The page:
• Following the City’s damaging approach to encampment clearings in June and July 2021, it changed its approach with encampment residents in the Dufferin Grove Park. In this case, the City took a gradual approach, engaged encampment residents, and provided comprehensive social and health supports, including physical and mental health supports provided on site. The clearing of the park took place over several months, not a single day. The Ombudsman described the Dufferin Grove approach as “significantly more fair” and offered lessons to inform future approaches to encampments. 
  • The Ombudsman’s interim report focused on the City’s Interdepartmental Protocol for Homeless People Camping in Public Spaces (IDP) and its Encampment Office. Adopted by City Council in 2005, the IDP is meant to guide the City’s response to encampments in public spaces. City staff have acknowledged that the IDP is outdated and does not incorporate a rights-based approach that would align with Council’s commitment to progressively advance the right to housing under the Toronto Housing Charter. The Ombudsman also identified problems with the Encampment Office which was set up to coordinate the City’s response to encampments, prior to the transfer of responsibilities to OEM. He noted that the mandate of the Encampment Office is unclear and has not been communicated to the public; as well, the office is not adequately resourced to be able to “take a larger systemic view in response to encampments.”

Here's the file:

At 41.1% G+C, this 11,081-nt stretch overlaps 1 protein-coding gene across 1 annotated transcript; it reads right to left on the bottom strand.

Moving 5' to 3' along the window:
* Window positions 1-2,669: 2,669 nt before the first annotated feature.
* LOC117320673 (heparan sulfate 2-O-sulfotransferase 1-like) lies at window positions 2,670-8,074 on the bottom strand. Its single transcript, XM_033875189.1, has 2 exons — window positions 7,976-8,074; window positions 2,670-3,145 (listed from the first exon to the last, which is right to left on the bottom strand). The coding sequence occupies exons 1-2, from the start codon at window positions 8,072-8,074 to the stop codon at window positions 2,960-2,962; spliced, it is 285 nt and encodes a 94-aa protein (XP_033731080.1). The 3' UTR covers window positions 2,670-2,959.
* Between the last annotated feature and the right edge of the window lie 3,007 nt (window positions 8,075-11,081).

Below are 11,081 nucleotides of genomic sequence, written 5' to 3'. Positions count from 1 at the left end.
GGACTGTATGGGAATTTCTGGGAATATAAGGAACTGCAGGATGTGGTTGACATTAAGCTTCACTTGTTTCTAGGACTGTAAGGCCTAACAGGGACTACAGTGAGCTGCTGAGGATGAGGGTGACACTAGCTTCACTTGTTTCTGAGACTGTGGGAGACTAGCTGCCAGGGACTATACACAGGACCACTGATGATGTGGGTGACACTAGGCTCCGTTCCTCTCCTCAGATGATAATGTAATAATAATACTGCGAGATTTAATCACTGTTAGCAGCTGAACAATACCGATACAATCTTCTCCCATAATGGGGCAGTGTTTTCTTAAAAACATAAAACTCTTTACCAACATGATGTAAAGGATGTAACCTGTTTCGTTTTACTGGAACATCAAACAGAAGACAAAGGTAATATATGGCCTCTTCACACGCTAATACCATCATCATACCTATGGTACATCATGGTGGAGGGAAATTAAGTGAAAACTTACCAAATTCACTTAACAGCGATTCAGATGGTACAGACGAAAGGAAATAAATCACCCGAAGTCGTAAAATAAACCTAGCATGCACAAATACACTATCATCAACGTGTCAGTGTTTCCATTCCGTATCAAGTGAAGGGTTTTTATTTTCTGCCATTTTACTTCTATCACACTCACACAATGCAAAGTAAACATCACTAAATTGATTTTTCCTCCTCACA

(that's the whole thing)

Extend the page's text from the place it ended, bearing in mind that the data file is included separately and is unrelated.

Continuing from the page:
Ombudsman Recommendations

The Ombudsman’s interim and final reports lay out a total of 31 recommendations. Some key elements include:

  • Updating and clarifying structures and processes and ensuring that these structures and processes operate through a rights-based approach, as reflected in the City’s HousingTO Action Plan and Toronto Housing Charter; this work includes updating the IDP to guide the City’s response to encampments, ensuring that the revised IDP takes a rights-based approach, and establishing an inter-divisional Encampment Working Group that is properly resourced, with relevant expertise from all service areas and leadership grounded in a human rights approach to lead the City’s encampment work, including any planned clearings. 
  • Developing a comprehensive strategy for engaging people living in encampments, including specific strategies for engagement with Indigenous, Black, racialized, and other equity-deserving groups; clearly defining engagement, including what meaningful engagement entails; adopting a culturally appropriate and trauma-informed engagement approach working with Indigenous communities that is endorsed and receives advice from the Indigenous Affairs Office.
  • Repairing relationships with community groups through continuous engagement that builds trust and is centred on the realization of the right to adequate housing.
  • Improving communications between the City and encampment residents, community organizations, and the public; using multiple channels and clear, accessible communication; establishing a complaints process where encampment residents and members of the public can make complaints regarding the City’s encampment response.
  • Finalizing the review of the Dufferin Grove Park initiative; using lessons learned from this initiative to create a best-practice model for encampment response that can be built upon and improved through continuous learning.